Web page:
Cornettist Rob Mazurek's new album, "Sound Is", is a winner. With two more rock-influenced musicians, John Herndon on drums and Matt Lux on electric bass, and two jazz musicians, Josh Abrams on acoustic bass and Jason Adasiewicz on vibes, he manages to create appealing unfamiliar sounds out of the familiar. Highly rhythmic, the album moves you through distant cinematic moments, low energy late night empty jazz club feelings, high energy pepped up moments, all by yourself on a rainy night kind of feelings, drive your car slowly on a sunny day kind of feeling, early sunrise wonder, enjoy the company and the world kind of moods, to what is this thing torturing my brain and what the hell is the reason of this life kind of situations, while all the time sounding somewhat familiar, but not quite. There are basically no themes, no real melodies so to speak off, but only moods, played as cool jazz, as bop, but then of the electronic age, sounding unusually modern, even without having too often recourse to electronics. At moments it sounds like a combination of Evan Lurie with Tortoise and Don Cherry, with a late fifties feeling to it. What makes the music cinematic in nature, is that there is hardly any expansion of the themes, or of the original sound arrangement : once a rhythm and pattern is established, it is kept that way throughout the relatively short pieces, with only the cornet soloing, and once in a rare while, the vibes too. That repetitive pulse and steady drive makes the music quite accessible, and also quite attractive. The pieces also start and end in a very abrupt way, as if you capture the musicians in mid-movement, with only the relevant part made public, like a snap shot of the high jumper crossing the bar. In the past years Mazurek already treated us to some fantastic recordings, taking wild risks into sonic possibilities, and this is again an absolute highlight, although of a totally different nature than the Exploding Star Orchestra or the Chicago Underground Trio or his other projects. Less expansive and ambitious than the first, more accessible than the second, more jazzy than the third, but again a brilliant piece of music.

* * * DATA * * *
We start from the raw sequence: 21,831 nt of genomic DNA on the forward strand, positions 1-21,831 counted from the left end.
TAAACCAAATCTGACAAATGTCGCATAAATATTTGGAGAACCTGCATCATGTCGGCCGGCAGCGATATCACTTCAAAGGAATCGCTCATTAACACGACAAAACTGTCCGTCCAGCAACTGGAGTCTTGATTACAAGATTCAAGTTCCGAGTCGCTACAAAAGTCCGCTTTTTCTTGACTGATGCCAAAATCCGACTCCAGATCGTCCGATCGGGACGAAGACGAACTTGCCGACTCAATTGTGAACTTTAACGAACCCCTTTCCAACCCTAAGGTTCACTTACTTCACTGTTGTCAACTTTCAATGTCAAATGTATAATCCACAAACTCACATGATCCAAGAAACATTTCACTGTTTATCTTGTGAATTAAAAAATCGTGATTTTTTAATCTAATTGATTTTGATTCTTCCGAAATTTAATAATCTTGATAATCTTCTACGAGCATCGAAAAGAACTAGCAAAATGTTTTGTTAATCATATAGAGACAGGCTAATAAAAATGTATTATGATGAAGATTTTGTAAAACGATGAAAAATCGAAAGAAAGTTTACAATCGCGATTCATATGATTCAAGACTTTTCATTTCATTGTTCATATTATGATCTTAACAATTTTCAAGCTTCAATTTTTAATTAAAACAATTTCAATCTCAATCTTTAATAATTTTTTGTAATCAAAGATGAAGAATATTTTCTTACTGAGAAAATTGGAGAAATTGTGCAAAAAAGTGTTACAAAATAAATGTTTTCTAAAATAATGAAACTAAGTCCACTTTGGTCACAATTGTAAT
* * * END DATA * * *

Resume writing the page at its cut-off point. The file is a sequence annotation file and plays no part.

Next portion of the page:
Listen to an excerpt from "The Hill"
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